Quiet Morning in the Garden

Nasturtiums flowers- add a bit of spice to a salad!


Whew! I don't know why I always think summer will be more relaxed than the school year. Seems I'm always taken by surprise by all the craziness incumbent upon our summer schedule, and older children's needs require more out-of -the house time than this home-loving woman would otherwise choose. In the past few days I've been to Chicago (visiting friends post-surgery and son doing internship), Bean Blossom (Blue Grass festival date with Tim) and Columbus (piano competition.) I'm not complaining - it's all been very good!



But today I was able to stay home, chilling in the herb garden. Or maybe not exactly chilling on this very warm day. But something like that.

First off - some mint extract.  The idea is to extract the mint oils into the vodka in a similar manner as in making vanilla from fresh beans.


MINT EXTRACT:
- mint leaves (enough to fill pint jar)- washed, patted dry, & crushed between hands

- vodka to cover

Steep 1-2 months. Strain out leaves.













Recently we also made mint-chocolate chip cookies with fresh mint. Here you extract the mint oils into butter, which gives a lovely fresh taste to the cookies. I used this recipe, but I think you could do the same with any chocolate chip cookie recipe.






We also decided to give elderflower vinegar a test run. I love making and using various vinegars especially raspberry and currant. We'll know in a couple of months if this is one we'll be adding to our repertoire.

















Cooking with fresh herbs is a delight, but I also like to preserve some for the seasons when they aren't available. Parsley, I've found, can be frozen into parsley logs and then used a slice or two at a time.



Parsley log: Simply harvest leaves, wash, dry, and then put into a zip lock bag, squeezing them down into a log at the bottom of the bag. Roll up from the bottom, squeezing out the air as you go. Secure log with rubber bands and freeze. Because the parsley is packed tightly, you don't need a large slice to give you a big punch. 


 Check out the slideshow in this link for step-by-step instructions on making a parsley log. I made several last summer and found they made a great way to add fresh tasting parsley to soups and other dishes throughout the year.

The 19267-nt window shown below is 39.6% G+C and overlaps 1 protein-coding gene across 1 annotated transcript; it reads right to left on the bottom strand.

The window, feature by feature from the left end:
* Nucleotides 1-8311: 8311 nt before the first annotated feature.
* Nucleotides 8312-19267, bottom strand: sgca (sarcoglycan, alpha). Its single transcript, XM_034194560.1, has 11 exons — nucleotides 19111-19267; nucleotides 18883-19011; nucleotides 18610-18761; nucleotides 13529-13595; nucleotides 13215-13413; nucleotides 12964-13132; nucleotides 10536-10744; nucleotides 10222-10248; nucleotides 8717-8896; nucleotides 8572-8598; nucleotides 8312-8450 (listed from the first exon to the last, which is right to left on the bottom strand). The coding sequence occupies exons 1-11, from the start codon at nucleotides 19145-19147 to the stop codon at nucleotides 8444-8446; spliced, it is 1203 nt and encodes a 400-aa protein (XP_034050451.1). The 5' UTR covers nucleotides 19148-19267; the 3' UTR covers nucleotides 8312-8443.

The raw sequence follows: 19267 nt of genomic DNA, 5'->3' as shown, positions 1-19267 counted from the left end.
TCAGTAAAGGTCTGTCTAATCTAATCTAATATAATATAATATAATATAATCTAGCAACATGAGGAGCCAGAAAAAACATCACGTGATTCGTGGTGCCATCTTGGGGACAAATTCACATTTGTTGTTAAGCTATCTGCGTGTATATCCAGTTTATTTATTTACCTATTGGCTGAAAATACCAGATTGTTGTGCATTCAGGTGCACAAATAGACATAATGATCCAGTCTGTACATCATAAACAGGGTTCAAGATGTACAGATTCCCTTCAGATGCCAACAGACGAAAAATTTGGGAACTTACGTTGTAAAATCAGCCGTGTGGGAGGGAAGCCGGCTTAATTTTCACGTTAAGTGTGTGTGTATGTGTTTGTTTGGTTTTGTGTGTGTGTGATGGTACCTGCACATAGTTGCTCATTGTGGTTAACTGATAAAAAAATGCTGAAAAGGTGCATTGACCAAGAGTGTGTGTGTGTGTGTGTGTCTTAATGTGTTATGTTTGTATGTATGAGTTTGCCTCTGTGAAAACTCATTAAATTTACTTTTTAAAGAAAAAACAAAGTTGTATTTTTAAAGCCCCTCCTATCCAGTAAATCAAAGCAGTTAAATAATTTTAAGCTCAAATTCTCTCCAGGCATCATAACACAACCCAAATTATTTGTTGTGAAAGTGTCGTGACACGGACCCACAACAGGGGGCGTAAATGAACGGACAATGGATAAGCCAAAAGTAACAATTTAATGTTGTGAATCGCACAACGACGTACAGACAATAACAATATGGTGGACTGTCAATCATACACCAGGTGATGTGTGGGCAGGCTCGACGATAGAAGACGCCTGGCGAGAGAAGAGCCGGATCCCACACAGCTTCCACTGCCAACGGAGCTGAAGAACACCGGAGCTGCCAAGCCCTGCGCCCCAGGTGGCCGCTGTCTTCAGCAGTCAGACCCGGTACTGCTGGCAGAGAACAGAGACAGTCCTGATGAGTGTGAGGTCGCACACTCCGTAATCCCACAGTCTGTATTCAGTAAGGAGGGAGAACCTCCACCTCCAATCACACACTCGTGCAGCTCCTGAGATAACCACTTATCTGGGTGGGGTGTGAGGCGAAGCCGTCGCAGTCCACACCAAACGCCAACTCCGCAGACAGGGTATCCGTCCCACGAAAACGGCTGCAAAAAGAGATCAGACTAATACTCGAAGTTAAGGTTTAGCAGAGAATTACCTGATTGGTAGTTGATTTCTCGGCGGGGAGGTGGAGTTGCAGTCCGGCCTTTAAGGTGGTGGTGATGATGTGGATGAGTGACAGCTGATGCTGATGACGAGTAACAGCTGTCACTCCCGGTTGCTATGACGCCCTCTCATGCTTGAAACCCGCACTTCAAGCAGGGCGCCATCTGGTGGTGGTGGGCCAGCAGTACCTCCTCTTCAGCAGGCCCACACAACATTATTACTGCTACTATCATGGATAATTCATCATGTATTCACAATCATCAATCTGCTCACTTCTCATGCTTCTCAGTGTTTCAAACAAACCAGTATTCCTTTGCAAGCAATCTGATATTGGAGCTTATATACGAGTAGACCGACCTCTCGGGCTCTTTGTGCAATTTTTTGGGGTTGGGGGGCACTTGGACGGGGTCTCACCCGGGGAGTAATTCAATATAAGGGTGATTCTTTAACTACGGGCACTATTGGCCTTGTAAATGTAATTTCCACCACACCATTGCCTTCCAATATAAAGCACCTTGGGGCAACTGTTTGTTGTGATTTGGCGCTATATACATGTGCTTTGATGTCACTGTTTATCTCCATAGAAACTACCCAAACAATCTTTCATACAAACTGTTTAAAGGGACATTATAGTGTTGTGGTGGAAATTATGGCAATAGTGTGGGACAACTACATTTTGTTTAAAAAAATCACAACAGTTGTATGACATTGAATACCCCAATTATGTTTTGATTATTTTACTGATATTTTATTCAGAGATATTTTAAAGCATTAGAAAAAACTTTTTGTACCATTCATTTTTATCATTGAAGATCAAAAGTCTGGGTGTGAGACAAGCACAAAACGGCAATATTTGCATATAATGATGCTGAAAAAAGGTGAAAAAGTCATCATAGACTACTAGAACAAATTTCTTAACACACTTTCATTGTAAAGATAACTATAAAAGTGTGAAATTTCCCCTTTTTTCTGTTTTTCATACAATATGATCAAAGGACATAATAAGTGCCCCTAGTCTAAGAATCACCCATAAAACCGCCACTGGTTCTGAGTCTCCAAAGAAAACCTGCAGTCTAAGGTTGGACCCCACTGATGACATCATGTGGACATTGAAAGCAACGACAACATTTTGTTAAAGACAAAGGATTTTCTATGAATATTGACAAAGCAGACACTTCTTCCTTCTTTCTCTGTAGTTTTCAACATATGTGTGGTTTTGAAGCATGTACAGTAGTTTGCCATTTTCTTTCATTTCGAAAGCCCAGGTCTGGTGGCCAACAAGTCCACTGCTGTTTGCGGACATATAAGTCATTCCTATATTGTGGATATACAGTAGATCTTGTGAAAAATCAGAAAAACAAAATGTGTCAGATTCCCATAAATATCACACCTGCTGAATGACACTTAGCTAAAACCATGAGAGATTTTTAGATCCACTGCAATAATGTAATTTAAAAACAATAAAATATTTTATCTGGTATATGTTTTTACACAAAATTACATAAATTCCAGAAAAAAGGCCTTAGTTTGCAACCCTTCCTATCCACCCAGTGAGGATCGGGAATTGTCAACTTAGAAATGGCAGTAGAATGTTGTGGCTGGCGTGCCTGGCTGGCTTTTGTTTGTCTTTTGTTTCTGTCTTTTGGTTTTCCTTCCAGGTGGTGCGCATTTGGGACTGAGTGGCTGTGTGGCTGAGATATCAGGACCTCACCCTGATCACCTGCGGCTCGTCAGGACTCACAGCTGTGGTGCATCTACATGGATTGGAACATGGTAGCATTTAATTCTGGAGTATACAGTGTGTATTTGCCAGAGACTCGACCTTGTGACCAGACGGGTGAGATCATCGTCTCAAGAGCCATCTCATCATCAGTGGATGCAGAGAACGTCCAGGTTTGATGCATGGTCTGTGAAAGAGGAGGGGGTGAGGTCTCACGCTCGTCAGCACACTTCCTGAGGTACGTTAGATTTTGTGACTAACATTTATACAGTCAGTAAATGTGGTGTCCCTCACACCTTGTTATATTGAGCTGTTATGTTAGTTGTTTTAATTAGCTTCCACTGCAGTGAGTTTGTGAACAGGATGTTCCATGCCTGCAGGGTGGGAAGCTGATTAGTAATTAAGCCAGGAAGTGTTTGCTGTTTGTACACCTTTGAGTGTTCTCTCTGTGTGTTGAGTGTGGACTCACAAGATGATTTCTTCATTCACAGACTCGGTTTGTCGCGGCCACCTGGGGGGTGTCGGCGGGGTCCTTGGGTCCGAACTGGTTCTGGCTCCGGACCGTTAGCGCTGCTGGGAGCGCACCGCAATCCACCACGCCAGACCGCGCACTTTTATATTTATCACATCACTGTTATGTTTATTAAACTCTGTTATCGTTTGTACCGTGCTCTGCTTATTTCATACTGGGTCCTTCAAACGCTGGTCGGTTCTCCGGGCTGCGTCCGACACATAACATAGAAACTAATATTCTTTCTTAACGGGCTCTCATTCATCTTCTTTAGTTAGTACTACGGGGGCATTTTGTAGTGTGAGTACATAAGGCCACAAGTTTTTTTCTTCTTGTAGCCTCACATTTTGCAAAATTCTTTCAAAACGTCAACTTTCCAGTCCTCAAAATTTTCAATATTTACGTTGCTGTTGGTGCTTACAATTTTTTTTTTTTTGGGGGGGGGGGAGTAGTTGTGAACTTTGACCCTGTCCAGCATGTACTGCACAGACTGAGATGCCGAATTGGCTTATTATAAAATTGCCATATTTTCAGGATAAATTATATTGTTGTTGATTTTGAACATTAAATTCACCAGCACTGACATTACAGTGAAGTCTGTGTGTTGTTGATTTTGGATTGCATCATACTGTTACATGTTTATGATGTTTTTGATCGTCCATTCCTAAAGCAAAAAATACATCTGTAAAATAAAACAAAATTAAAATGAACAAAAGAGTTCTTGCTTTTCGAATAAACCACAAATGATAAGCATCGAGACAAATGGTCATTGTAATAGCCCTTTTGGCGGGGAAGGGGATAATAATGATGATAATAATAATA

Lastly I dehydrated some thyme, oregano, pineapple sage, and basil.


5 Responses
  1. Lydia Says:

    371Tell us more about dehydrating! (Kind of giggling as I wrote that.) Do you have a machine for it or something you created yourself that you just do a bit at a time? I've looked at machines in the hopes of drying fresh berries but they are expensive and it seems like a slow process no matter what. Thanks Anne!


  2. Lydia Says:

    The 371 was an error -- no need to try to figure that one out. :)


  3. Anne Says:

    ;) I have a cheap-o machine that I bought from somewhere like Walmart for probably around $30. It's been going strong for several years, though I don't use it super heavily, mostly for apples and herbs, sometimes tomatoes. I've only rarely dried berries as we usually just freeze ours, but I should try again as they are yummy in granola.
    Herbs dry super fast - some in about an hour. Fruits and veggies take a good while longer. We've done raisins a couple of times and they are delicious, but it seemed to take for-ev-er!


  4. I've made double chocolate chip cookies with chopped fresh mint in the batter (http://tastykitchen.com/recipes/desserts/chocolate-and-fresh-mint-cookies/), but some of my family thought it tasted to "green and leafy." Infusing the butter seems like a much better method.

    I should try making some mint extract since we have loads of mint - one thing that grows quite well without my help!


  5. Anne Says:

    Heather, I also saw a recipe with chopped mint and almost went that route, but I thought my family might be skeptical about green bits in their cookies. I'm eager to find out how the mint extract turns out. It's almost too easy!